Ex Libris, 2008 Leporello style artist’s book, offset lithography Measuring 7” x 4 1/4” x 1/4” when closed ; 7” and 29 1/2” when fully extended. Also a series of 7 digital prints, each individual shelf 15” x 25 ½”, shown at Art Metropole, Toronto
Ex Libris is both an accordion-style multiple and a series of seven digital prints. Initially bemused by interior decorators who reassemble clients' libraries into ‘mountain' and ‘valley' configurations, I set out to create meaningful and no less attractive concatenations of books. Acknowledging books as objects of beauty as well as substance, possessions people often refuse to get rid of even though they will never again be read, I reflect on what they might mean to their owner. Drawing from my own idiosyncratic approach to shelving, I grouped and ordered my books in certain arrangements staged for this project. The titles visible on the books' spines act as curious placeholders that are enigmatic or evocative, depending on one's knowledge of the books in question. Beginning with Yellow Shelf and culminating in Death Shelf, the work ends on a hopeful note with mention of the afterlife. Overall, Ex Libris is an admittedly slow read.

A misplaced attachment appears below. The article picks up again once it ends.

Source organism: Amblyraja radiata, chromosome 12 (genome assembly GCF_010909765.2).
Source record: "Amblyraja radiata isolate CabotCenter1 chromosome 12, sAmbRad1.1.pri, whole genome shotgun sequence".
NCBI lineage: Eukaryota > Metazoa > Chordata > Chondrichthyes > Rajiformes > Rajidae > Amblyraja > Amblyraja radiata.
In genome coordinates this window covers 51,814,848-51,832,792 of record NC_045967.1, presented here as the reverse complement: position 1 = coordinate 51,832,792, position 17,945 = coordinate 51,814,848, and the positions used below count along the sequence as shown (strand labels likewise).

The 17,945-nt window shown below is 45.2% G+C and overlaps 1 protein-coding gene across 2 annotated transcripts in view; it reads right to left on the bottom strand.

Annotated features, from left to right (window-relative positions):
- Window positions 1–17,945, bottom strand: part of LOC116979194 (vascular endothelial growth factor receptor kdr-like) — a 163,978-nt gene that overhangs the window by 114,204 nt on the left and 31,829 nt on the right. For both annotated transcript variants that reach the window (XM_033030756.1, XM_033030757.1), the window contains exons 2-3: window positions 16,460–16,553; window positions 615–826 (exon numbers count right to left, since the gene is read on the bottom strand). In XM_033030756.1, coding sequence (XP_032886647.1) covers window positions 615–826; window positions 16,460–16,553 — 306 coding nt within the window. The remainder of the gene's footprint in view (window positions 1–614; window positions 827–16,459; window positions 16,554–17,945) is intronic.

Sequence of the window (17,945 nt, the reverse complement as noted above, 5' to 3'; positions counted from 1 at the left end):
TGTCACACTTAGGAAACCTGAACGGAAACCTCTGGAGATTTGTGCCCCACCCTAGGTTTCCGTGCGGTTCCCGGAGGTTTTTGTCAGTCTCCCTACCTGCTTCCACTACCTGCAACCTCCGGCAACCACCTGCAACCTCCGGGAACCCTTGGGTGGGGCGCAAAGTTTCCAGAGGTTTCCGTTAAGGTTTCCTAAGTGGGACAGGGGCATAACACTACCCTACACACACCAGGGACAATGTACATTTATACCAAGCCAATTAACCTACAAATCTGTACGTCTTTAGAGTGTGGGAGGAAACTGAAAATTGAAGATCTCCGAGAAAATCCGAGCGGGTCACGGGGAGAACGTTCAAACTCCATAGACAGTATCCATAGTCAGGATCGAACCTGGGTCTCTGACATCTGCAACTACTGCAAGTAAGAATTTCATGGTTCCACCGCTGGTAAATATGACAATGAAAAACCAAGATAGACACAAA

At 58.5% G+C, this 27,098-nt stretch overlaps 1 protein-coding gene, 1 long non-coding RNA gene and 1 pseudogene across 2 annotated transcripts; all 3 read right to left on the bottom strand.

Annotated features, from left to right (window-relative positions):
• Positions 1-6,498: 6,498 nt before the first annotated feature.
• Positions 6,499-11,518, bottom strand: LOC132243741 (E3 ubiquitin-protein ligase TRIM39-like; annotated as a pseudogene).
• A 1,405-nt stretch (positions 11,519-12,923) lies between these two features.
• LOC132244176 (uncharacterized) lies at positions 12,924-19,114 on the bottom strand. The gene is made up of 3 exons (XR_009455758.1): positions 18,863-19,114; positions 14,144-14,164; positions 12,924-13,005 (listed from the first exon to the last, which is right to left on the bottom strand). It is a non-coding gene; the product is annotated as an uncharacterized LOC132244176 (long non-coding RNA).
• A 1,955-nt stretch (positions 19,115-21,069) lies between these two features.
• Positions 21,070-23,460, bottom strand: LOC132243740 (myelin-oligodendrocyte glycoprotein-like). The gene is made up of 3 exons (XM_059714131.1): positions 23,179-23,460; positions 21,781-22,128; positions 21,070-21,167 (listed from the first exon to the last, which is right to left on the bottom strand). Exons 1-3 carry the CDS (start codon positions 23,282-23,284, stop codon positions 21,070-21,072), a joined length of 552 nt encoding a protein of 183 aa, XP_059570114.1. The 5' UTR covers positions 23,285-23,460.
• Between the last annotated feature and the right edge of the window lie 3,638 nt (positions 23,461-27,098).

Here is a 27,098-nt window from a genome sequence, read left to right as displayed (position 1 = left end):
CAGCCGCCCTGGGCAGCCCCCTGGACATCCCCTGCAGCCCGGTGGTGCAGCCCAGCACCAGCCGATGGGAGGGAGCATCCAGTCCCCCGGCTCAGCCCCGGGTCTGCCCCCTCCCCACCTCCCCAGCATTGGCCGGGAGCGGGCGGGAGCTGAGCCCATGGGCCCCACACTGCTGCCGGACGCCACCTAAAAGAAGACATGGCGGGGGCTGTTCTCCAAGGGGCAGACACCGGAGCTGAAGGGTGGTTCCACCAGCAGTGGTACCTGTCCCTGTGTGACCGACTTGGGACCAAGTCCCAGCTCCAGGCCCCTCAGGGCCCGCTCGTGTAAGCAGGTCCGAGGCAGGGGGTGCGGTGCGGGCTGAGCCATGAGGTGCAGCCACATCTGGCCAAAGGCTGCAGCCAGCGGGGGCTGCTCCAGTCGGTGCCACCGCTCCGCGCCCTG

Titles of Individual Shelves: Yellow, Writing, Characters, Doubles, Place and Time, Emotional Range, Death Shelf
This Book, 2009-2011 Bookplates, each 5” x 3 ¾” Printed in 5 languages: English, French, Spanish, German, and Mandarin
project is inspired by Norman Bethune’s personalized bookplate, which
reads: “This Book Belongs to Norman Bethune and Friends”. Bethune, the
Canadian doctor eulogized by Mao Zedong, turned the proprietary notion
of the bookplate upside down by this simple gesture. With a collectivist
spirit, these bookplates read “This Book belongs to _______ and
I have facilitated book-based events at Art Metropole in Toronto, Musée Joliette in Quebec, and at the Red Gate residency in Beijing, in which participants have inscribed their names on a bookplate, tipped into a book of their choice. Over the course of the respective events, coinciding with book launches and open houses, anyone was free to take a book, thereby extending its circulation.